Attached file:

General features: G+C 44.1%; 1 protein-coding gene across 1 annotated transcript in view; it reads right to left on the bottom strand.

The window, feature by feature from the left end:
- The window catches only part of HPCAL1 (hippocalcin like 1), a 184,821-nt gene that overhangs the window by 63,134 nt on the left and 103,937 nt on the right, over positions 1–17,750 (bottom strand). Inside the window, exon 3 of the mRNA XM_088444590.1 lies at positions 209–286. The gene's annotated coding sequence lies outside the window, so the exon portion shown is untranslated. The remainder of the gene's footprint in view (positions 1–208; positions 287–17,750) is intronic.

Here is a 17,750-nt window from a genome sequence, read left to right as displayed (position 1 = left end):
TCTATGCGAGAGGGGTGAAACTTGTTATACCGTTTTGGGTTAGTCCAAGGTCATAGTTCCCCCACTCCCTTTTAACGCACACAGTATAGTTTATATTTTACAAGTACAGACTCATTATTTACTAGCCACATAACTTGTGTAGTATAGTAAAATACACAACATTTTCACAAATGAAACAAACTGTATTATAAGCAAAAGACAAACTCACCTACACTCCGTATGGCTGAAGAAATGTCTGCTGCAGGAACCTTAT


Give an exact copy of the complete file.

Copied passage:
General features: G+C 44.1%; 1 protein-coding gene across 1 annotated transcript in view; it reads right to left on the bottom strand.

The window, feature by feature from the left end:
- The window catches only part of HPCAL1 (hippocalcin like 1), a 184,821-nt gene that overhangs the window by 63,134 nt on the left and 103,937 nt on the right, over positions 1–17,750 (bottom strand). Inside the window, exon 3 of the mRNA XM_088444590.1 lies at positions 209–286. The gene's annotated coding sequence lies outside the window, so the exon portion shown is untranslated. The remainder of the gene's footprint in view (positions 1–208; positions 287–17,750) is intronic.

Here is a 17,750-nt window from a genome sequence, read left to right as displayed (position 1 = left end):
TCTATGCGAGAGGGGTGAAACTTGTTATACCGTTTTGGGTTAGTCCAAGGTCATAGTTCCCCCACTCCCTTTTAACGCACACAGTATAGTTTATATTTTACAAGTACAGACTCATTATTTACTAGCCACATAACTTGTGTAGTATAGTAAAATACACAACATTTTCACAAATGAAACAAACTGTATTATAAGCAAAAGACAAACTCACCTACACTCCGTATGGCTGAAGAAATGTCTGCTGCAGGAACCTTAT